Your COVID vaccine data might be flowing to private companies without your knowledge.

Paper cards are the primary way people receive records of their COVID-19 vaccinations. However, some governments and businesses are looking for ways to digitize these records. That would let people display proof of their vaccination status on their smartphones, and have a record that’s less easily lost than a slip of paper. 

This is partially in service of the idea of “vaccine passports,” or digital records that would allow stadiums, airlines, restaurants, or other businesses to make sure people are vaccinated before entering. The idea is already being implemented in Israel with a state-run program called the “green pass,” that lets people gain entry to public spaces by scanning their smart phones. The same concept is also in place with some airlines, and is underway in the European Union

Stateside, things are diffuse. The Biden administration announced in early April that it would not create a federal vaccine passport. However, according to the Washington Post, it is working to release data and software standards for what the digital record should look like, presumably so there is some consistency between systems. That’s a work in progress, but it’s already racing against the clock; the Post reported that the administration found there are already 17 different vaccine passport systems in the work across the globe.

To complicate matters further, the issue has become a politicized flashpoint of “personal freedom”: Some politicians on the right, such as the governors of Texas and Florida, are banning or trying to create legislation against requirements for proof of vaccination.

From privacy concerns to digital literacy, the sheer variety of these programs could lead to questions on multiple fronts for citizens. One reason is that governments are relying on partnerships with private companies to produce these systems. At the same time, the world of COVID vaccines and records is rife with fraud, and concern about the security of your medical records are valid.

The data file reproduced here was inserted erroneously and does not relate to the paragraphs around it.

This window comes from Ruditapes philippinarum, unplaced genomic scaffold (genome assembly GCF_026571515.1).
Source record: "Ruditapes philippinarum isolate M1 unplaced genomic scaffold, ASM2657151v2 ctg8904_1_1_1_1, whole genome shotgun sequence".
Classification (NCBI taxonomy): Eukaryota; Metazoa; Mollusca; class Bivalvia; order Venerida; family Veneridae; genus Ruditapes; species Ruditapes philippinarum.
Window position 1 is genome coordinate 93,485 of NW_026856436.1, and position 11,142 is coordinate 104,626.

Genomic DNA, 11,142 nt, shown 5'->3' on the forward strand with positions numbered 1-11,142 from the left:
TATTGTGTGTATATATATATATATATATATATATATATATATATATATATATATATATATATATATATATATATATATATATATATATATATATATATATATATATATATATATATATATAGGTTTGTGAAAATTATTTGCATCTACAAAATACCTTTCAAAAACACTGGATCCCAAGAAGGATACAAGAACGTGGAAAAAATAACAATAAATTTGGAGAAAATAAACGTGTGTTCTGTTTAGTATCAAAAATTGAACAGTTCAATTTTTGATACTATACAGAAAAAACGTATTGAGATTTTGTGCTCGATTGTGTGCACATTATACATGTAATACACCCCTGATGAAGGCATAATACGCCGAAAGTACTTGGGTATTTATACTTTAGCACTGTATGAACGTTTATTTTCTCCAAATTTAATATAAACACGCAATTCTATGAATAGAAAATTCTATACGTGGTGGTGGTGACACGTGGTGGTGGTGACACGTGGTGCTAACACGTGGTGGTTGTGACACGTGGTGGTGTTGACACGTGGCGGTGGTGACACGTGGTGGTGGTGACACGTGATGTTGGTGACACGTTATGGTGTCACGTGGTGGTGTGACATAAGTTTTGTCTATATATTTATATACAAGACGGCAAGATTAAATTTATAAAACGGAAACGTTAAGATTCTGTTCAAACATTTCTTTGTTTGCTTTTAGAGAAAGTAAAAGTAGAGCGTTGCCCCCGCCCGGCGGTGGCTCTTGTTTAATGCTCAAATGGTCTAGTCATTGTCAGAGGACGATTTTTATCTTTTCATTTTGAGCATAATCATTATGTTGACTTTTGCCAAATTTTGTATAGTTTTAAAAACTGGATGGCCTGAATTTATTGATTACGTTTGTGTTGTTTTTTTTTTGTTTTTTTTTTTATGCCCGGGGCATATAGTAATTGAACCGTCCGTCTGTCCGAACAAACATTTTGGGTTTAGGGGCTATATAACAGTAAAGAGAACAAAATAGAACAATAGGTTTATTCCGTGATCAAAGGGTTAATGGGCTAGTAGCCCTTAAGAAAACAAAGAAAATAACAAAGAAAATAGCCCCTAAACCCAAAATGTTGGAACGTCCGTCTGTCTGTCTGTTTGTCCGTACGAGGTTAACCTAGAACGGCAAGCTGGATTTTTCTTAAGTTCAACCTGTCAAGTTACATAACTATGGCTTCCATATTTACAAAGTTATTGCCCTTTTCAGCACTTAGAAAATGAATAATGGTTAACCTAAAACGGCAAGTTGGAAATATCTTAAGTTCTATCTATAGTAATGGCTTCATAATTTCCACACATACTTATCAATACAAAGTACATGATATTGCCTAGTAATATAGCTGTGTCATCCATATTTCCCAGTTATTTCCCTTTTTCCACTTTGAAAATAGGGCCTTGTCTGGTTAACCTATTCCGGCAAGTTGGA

You also might be confused about just how these companies offering you vaccine passports got your data. Most likely, they have signed a contract with a healthcare provider (like a clinic or a government public health agency) that names them a “business associate.” Under the health data privacy and portability law HIPAA, it’s legal for providers to share patient data with business associates, as long as they adhere to HIPAA privacy guidelines. This is the policy that allowed the healthcare system Ascension to share its patient data with Google in 2019.

As states, counties, and cities all roll out different programs created by different companies people might not have ever heard of, how are we supposed to know what companies offering vaccine passport services are legit?

There are few vaccine passports and digital records programs in place in the U.S. right now. But we’re compiling a list of the companies different governments are working with, and will keep this updated as the world of vaccine passports widens. 

IBM (platform for New York)

New York is the only state that’s launched a vaccine digital records program at the state level. After completing an initial pilot program, New York made the “Excelsior Pass” available for New Yorkers on its website. It’s linked to state records, so the site says citizens can “retrieve” their Excelsior Pass after entering some identifying information. 

A little company called IBM is behind the program. While Excelsior Pass is its own New York ~ thing~, it’s built on IBM’s Digital Health Pass technology.

Healthvana, Carbon Health, Othena (platforms for California)

Gov. Gavin Newsom recently announced that the state of California state would not be creating a central vaccine passport system, so delivering digital records falls to counties and cities.

It’s a big challenge: The country’s most populous state also has seven of the most populous counties. Some of these counties have announced different vaccine passport-like programs, each working with different private companies. Los Angeles County alone (the country’s largest) has two companies managing digital vaccine records: one for the county, and one for Los Angeles city proper.